“Folk”

Author: Stephen Rogers
Date: 27 November, 2015

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My mother had two catchphrases when I was growing up.

Her first “It’s nice to be important but it’s more important to be nice”  I later discovered was stolen from a famous wig-topped game show host. Her second “There’s nowt queerer than folk”, whilst not entirely original, I now know to be very true. The words may be very old fashioned and not massively politically correct, but what she was trying to tell me was that if you’re looking for surprising, original and engaging stories you never have to look very far.


“There’s nowt queerer than folk”


TV Producers figured this out fifteen years ago, which resulted in our sitting rooms being dragged through the now tired and heavily manufactured era of “reality” television. Documentary filmmakers on the other hand, have known this for decades. The great documentary makers have consistently held a mirror up to “everyday folk” and their engaging struggles through life’s ups and downs.

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From the truly original ‘Up Series’ where director Michael Apted followed the lives of a group of children from aged 8 in 1971 to aged 56 in 2014, to ESPN’s inspirational 30 by 30 series; the documentary form has always engaged their audiences on a wide variety of subjects. Why? Because the themes explored are universal and relatable. Love. Hatred. Success. Failure. Fear. Courage. War. Peace… to name just a few.

This work and many more examples are the reason I am obsessed with great documentaries. After attending a short documentary course in the Irish Film Institute, I decided to open my eyes, strain my neck and look around to see who’s stories I would be interested in helping to tell.


they’re also known as human directionals


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So that’s what led me to direct my very first documentary short, with some close friends, called “Signs of the Times” (6 minutes and 55 seconds long to be exact). It’s essentially a conversation with some of the young men and women dotted around Dublin’s city center, that hold advertising signage on the main shopping thoroughfares (they’re also known as human directionals). They struck me as invisible people. People that thousands of Irish shoppers walk by every day. People that we don’t think about. People I was intrigued to talk to.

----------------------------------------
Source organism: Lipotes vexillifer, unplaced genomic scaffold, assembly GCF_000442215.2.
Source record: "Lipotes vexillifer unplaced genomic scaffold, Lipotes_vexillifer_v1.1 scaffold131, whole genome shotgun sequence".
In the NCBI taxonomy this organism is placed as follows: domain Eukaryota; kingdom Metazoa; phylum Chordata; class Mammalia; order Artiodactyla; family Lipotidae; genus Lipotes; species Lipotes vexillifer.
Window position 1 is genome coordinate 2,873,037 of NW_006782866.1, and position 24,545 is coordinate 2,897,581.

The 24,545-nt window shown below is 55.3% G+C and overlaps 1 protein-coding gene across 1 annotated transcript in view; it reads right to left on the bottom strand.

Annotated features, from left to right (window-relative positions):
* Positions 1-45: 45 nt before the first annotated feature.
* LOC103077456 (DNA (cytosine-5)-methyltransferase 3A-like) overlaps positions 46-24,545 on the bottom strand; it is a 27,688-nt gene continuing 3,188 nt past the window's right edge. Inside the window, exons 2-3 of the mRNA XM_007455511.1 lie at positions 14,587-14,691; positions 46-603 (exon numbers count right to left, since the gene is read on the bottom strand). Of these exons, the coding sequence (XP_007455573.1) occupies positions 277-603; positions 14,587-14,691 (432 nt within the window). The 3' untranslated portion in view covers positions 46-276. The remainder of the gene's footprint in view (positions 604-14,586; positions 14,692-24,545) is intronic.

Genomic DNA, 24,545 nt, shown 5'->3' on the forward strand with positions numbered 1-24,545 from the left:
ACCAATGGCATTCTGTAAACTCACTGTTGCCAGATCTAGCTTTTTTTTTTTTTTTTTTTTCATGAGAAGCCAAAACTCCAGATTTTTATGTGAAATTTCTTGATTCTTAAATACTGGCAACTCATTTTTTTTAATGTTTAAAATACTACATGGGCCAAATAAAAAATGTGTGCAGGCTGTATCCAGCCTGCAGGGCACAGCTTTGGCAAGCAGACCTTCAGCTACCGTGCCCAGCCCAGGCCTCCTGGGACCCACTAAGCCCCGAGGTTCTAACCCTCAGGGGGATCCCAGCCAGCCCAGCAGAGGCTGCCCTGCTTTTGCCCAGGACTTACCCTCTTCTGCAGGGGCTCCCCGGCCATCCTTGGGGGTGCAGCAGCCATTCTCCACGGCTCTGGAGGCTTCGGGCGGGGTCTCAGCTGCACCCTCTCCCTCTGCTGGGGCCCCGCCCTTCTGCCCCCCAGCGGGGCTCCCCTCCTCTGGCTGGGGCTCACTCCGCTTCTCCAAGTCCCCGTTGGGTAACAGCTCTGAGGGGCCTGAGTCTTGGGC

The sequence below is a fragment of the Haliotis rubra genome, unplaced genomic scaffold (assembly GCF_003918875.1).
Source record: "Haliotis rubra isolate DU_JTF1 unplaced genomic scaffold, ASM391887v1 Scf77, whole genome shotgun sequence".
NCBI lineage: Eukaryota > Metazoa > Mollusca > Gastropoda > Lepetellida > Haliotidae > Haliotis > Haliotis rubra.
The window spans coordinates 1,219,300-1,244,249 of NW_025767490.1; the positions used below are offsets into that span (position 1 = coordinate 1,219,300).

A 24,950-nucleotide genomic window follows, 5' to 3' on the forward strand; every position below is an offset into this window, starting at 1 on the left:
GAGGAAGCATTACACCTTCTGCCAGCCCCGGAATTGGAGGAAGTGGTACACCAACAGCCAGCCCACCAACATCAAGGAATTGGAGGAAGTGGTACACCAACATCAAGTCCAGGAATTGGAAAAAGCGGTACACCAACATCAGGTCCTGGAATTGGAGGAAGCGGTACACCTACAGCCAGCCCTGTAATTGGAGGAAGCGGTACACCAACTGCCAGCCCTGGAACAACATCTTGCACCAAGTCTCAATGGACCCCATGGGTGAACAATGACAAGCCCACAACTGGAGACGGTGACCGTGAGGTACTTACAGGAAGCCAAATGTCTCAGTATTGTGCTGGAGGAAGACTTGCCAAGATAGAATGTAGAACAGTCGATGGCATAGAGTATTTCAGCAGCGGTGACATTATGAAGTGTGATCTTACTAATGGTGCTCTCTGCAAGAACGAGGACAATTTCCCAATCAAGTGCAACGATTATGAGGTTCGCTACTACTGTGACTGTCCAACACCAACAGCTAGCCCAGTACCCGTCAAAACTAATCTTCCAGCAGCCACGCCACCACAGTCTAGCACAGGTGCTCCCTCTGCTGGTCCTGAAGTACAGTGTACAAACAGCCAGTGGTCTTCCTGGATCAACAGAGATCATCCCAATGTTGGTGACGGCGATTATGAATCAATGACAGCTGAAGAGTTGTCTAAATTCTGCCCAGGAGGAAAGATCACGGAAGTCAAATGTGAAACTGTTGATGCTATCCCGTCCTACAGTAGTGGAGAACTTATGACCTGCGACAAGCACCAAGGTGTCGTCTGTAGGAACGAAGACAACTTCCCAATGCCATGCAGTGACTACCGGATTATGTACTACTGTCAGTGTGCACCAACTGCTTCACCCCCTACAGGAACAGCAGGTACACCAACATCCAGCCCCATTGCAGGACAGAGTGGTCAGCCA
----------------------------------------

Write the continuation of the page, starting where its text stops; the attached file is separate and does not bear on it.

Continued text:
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These people ended up having names – Sandeep, Houston and Felippe. They surprised me with their unique stories, aspirations and fears for the future. They were also a fascinating perspective on modern Ireland and its people. It doesn’t sound like rocket science I hear you say, but I think it never usually is. It’s the simple questions that usually deliver the most interesting answers.

Luckily in my day-to-day job as an art director, there’s also been an unquenchable thirst for real, genuine and authentic stories. Social media has forced brands to be more open, honest and transparent and nothing says ‘this brand is for realz’ (that’s not a typo) more than the warm glow of honest folk and their stories. This is also led by the huge demand for message infused brand content and that’s why brands are increasingly turning to the documentary form. Brands that have embraced this recently with great effect are the likes of AIB, Dove, Go Pro, Patagonia and Shredded Wheat.

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So, I’ll finish with another of my mum’s favourite phrases What in God’s name are you talking about Stephen?” What I’m trying to say is that, if you’re looking for a good story you may not have to turn to Netflix, instead you might find it in the folk sitting next to you on a bus, or serving you a coffee in your local cafe… or standing right in front of you, on a street, holding a sign.

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Further reading:
espn.go.com

theguardian.com

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